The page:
Le Chevalier D’Eon Review

le-chevalier-d'eon

I’m really glad I don’t have a dead, vengeful sibling trying to possess me, aren’t you?

With apologies to The Animanachronism for being so slow.

Le Chevalier D’Eon concerns the French nobleman, D’Eon du Beaumont, whose recently murdered sister is found in a floating coffin on the Seine. D’Eon is, understandably, upset, but soon finds himself being swept up into a web of intrigue and politics which he understands little of. At the same time, mysterious beings stalk the streets of Paris, controlled by chanting people known simply as ‘Poets’. When the king sends D’Eon and his new compatriots to Russia in pursuit of a book known as the Royal Psalms, D’Eon begins to slowly become aware of the role his sister really played in the Europe he thought he knew.

That’s not exactly a good summary, I’ll admit – I didn’t even mention D’Eon getting periodically possessed by his dead sister! – but Le Chev is hard to summarize without giving away massive plot-points, so I hope you’ll excuse that fact.

I have to admit that, ultimately, I feel very divided about Le Chev – on the one hand, it is well-constructed, and I did enjoy it in the end. But, on the other, I found the effort to generally be curiously lacking in soul. This became most apparent to me when a main character perished, and I did not feel in the slightest bothered by it, as I hadn’t ever truly connected with the character. Everyone was upset on-screen, but I just sort of felt like shrugging.

Oddly enough, I would have to say that this is one of those shows you watch for the final quarter of the show or so. I say this is odd because the early parts aren’t bad, per say; they’re just sort of… I don’t know, average? They have great production values, and some really good characters, but they aren’t terrifically engaging. I watched them because I did feel inclined to know what happened next, but I never felt like I would be greatly upset were I to have them taken away from me before completion – maybe I’d feel a bit annoyed, but the unknown factor wouldn’t’ve gnawed at me at all. On the other hand, if someone had taken my final two volumes and set them on fire, I would’ve been angry and demanded replacements, since by then the story had ratcheted into high gear and was really quite good.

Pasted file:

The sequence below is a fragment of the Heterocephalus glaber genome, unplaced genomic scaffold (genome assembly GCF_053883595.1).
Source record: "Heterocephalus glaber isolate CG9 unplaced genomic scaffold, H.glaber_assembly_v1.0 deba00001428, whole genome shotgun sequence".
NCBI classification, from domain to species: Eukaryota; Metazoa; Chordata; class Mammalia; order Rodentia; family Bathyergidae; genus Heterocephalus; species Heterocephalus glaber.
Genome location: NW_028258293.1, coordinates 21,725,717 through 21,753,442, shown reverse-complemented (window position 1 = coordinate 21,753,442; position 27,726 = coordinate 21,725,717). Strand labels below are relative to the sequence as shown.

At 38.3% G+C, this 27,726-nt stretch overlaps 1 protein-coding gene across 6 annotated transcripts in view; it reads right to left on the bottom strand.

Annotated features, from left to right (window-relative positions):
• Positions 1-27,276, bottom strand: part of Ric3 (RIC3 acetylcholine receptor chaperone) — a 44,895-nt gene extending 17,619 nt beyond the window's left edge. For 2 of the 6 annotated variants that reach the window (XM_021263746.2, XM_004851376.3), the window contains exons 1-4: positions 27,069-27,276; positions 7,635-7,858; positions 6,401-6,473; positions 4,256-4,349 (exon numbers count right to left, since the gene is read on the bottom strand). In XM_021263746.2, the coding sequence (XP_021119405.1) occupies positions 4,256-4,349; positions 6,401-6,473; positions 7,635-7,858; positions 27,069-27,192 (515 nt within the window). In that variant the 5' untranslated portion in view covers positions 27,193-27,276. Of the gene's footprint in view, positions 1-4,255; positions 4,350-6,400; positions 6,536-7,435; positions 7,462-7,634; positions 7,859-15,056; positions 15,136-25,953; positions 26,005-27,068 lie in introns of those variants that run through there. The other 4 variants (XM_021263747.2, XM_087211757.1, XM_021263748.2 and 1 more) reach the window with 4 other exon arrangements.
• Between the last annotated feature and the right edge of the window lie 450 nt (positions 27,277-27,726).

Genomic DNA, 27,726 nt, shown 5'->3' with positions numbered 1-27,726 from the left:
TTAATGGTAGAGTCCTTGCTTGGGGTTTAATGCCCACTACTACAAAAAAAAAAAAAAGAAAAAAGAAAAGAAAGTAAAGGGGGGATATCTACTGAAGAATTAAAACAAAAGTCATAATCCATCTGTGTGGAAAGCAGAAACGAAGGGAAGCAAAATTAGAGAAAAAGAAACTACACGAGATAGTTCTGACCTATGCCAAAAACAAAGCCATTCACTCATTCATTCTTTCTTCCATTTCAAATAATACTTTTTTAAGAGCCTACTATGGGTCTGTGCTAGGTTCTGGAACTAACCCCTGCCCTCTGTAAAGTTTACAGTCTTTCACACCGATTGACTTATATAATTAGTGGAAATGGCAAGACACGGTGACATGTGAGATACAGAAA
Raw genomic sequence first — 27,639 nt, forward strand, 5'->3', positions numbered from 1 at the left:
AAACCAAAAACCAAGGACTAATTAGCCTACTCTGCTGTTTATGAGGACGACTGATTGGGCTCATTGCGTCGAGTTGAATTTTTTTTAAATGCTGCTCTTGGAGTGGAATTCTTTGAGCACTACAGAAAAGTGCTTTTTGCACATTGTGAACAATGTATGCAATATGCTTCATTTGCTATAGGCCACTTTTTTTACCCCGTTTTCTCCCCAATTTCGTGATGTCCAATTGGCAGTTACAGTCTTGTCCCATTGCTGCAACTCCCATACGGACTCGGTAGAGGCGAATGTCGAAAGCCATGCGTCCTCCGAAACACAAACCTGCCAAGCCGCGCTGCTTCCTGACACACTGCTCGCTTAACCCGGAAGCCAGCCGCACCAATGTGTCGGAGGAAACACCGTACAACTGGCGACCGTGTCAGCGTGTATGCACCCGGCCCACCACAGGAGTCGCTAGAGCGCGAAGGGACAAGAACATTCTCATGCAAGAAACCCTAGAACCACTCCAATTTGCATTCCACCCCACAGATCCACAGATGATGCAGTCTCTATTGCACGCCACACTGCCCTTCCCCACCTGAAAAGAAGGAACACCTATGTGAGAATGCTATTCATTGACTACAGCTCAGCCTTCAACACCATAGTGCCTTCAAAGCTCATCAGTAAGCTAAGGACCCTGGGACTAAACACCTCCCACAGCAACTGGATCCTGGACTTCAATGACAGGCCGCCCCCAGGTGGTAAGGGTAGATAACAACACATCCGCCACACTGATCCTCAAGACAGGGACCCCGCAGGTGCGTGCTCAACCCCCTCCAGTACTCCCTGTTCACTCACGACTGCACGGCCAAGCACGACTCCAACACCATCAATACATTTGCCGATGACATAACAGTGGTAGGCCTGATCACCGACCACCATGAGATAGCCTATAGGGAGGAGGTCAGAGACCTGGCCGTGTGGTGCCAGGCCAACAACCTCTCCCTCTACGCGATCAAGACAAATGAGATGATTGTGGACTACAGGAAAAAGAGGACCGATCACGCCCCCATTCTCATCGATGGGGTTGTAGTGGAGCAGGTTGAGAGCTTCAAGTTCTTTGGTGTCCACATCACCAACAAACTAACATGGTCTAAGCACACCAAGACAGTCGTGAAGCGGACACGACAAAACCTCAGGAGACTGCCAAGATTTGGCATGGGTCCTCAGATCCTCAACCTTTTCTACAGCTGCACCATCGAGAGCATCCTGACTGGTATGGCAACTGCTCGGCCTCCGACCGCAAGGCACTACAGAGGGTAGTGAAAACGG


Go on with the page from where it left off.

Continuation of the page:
So I feel pretty conflicted by the whole thing, because I’d like to recommend it, but feel pretty ambivalent about a good chunk of it. Given such, it seems that the potential viewer is a HUGE factor in whether I’d recommend it or not. The impatient? Skip it. Those who are willing to watch solid but unspectacular stuff for eighteen episodes to get to a great set of six final episodes? I’d say you might as well give it a whirl. And if you happen to like alternate history-type shows, I’d definitely tell you to watch.

I suppose this means that I’d deem it good overall, but fairly flawed in the sense that it lacks heart for the most part. This is honestly a bit of an irritating final assessment, since it doesn’t exactly answer the question a review is supposed to – should I watch this?

Watch with a grain of salt.

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2 Responses to Le Chevalier D’Eon Review

  1. I’m pretty sure people with ‘anachronism’ in their names don’t get to complain about speed.

    D’Eon sounds quite promising, as I enjoy half-decent alternate history and I’ve trudged through some unspectacular Gundam stuff in the past. The show has a reputation for good production values, as well.

    • adaywithoutme says:

      It has excellent production values – the folks at IG really did their homework, as they nail the period visually (with the exception of this horrible purple dress of Lia’s which D’Eon wears a few times). The art is, quite simply, fantastic, and the animation is generally smooth. The soundtrack itself wasn’t particularly memorable, but the ED is good, perhaps in part because the singer/songwriter watched the accompanying animation first before doing anything.

      I would actually put it above ‘half-decent’ but nevertheless have a warning note about the difficulty in connecting with the characters.

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